This division of responsibilities has worked fairly well, although Omicron has made things a little more complicated. The variant originally nominated by the WHO as Omicron is called B.1.1.529 under Pango. Scientists then quickly found more variants of Omicron, which you know as BA.1, BA.2 and BA.3. This is because under the Pango naming system, when the names become too long, the first part of the name is replaced with a new letter – or a pair of letters if all the single letters are taken. When the Omicron subvarients were described, the next available pair of characters was B. A.. So instead of B.1.1.529.2, we have BA.2. Coincidentally, we ended up with some relatively easy-to-remember Omicron subvariant names.
BA.1 and BA.2 have created large, continuous waves in some parts of Europe. The two subvariates are actually quite distinct from each other, almost as evolutionarily Alpha was from Delta. But the WHO again decided in February that BA.2 would still be considered Omicron and more recently, it decided that BA.4 and BA.5 should also be. Can an Omicron subvariate look and behave so differently that it should actually get a new Greek character? In retrospect, BA.2 falls into somewhat controversial areas: the BA.2 wave has grown in some European countries, if not larger than the actual BA.1 wave, but it still does not seem so dramatic. The US has a balance, O’Toole says. , Giving a name to a clan as soon as possible and giving a name when you know the importance of its epidemic. The earlier we try to choose a variant with the Greek-letter name, the less we know about what they can possibly do. The WHO also nominated several forms of interest — Epsilon, Eta, Iota, and Lambda, to name a few — which ultimately failed to have an epidemic effect.
In recent months, more recombinants have appeared and this is not a coincidence. This coronavirus, like other coronaviruses, is always capable of recombination. But in the beginning, the different clans were so similar to each other that reunion meant switching to very similar sequences — in other words, it didn’t mean much. Recently, however, a delta wave has been observed in some parts of the world followed by a BA.1 wave and a BA.2 wave. The high co-occurrence of several distinct clans means more possibility of reconnection. The Pango system saves the letter, expecting recombinant from the start X. For recombinant lineage. Then you just scroll down the alphabet and continue adding letters or numbers as usual. The WHO is monitoring a recombinant, XD, and if any recombinant cases start to drive upwards, they too can get a Greek-letter name. The new generation of misleading pangos continues to make headlines before we realize their importance, reflecting the truly unusual levels of media and public interest in the rigors of viral evolution.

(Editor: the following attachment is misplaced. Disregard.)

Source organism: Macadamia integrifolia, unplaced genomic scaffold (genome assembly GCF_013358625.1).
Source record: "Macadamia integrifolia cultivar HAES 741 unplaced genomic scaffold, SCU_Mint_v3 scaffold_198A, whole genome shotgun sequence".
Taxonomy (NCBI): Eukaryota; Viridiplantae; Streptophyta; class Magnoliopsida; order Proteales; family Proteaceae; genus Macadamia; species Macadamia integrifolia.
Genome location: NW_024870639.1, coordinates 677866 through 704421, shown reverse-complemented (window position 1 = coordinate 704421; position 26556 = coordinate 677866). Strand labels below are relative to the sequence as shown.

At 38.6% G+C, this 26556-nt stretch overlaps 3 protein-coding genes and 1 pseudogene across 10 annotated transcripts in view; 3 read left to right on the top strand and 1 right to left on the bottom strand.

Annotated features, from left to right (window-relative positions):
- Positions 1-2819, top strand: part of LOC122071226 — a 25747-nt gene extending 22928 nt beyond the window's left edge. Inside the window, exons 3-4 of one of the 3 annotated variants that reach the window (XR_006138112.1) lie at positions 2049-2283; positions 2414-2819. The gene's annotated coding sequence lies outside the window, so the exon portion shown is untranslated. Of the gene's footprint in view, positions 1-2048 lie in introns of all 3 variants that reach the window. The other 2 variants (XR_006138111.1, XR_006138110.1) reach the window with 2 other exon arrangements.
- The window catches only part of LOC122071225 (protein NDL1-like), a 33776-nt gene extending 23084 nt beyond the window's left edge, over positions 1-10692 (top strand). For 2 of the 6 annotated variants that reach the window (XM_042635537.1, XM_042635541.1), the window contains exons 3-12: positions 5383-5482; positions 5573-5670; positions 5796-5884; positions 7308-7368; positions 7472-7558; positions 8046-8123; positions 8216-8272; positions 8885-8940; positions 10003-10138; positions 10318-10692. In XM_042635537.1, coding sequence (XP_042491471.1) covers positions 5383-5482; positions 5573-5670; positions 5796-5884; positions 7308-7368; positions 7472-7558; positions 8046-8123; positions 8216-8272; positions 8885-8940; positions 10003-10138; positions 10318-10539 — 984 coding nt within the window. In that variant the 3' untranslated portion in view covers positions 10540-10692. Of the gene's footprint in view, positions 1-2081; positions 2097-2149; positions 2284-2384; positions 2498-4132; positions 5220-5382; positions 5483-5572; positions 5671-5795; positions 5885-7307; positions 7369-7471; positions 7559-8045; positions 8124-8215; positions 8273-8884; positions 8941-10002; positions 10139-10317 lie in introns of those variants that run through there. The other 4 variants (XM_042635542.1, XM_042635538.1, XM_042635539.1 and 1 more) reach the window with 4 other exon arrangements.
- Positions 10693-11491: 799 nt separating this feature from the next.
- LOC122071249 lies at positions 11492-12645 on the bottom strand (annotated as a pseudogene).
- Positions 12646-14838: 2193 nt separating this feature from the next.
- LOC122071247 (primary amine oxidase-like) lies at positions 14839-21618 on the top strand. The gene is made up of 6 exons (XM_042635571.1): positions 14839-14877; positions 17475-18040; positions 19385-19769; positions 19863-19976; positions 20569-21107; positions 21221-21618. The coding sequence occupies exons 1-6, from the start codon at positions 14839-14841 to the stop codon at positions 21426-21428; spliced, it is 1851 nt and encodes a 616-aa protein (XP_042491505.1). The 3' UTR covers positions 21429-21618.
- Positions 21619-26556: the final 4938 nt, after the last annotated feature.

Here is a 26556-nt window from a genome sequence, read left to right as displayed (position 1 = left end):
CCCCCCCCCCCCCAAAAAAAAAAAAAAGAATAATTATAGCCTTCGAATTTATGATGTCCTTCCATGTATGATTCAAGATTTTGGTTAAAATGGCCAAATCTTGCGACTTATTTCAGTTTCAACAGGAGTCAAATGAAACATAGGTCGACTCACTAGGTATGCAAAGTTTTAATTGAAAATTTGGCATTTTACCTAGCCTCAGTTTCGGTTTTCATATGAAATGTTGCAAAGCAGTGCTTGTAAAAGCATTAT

A nomenclature that follows the Greek alphabet could signify a linear progression of the new form. But viral evolution is much like watching tree branches grow. And you don’t know which branches will hang and which will grow long and thick with stalks. Or you may not know which distant branches can meet in a recombinant branch which is itself long and dense. The Greek-letter method is meant to highlight the most important branches of this tree of viral evolution. But it does not cover everything – not even close. The Pango system now contains more than 2,000 genera, most of which are transmitted for obscurity. And in all likelihood, the names of most of the alphabetical-soup in today’s news will soon return to obscurity. If they don’t, OK, then maybe we all have a new Greek alphabet to learn.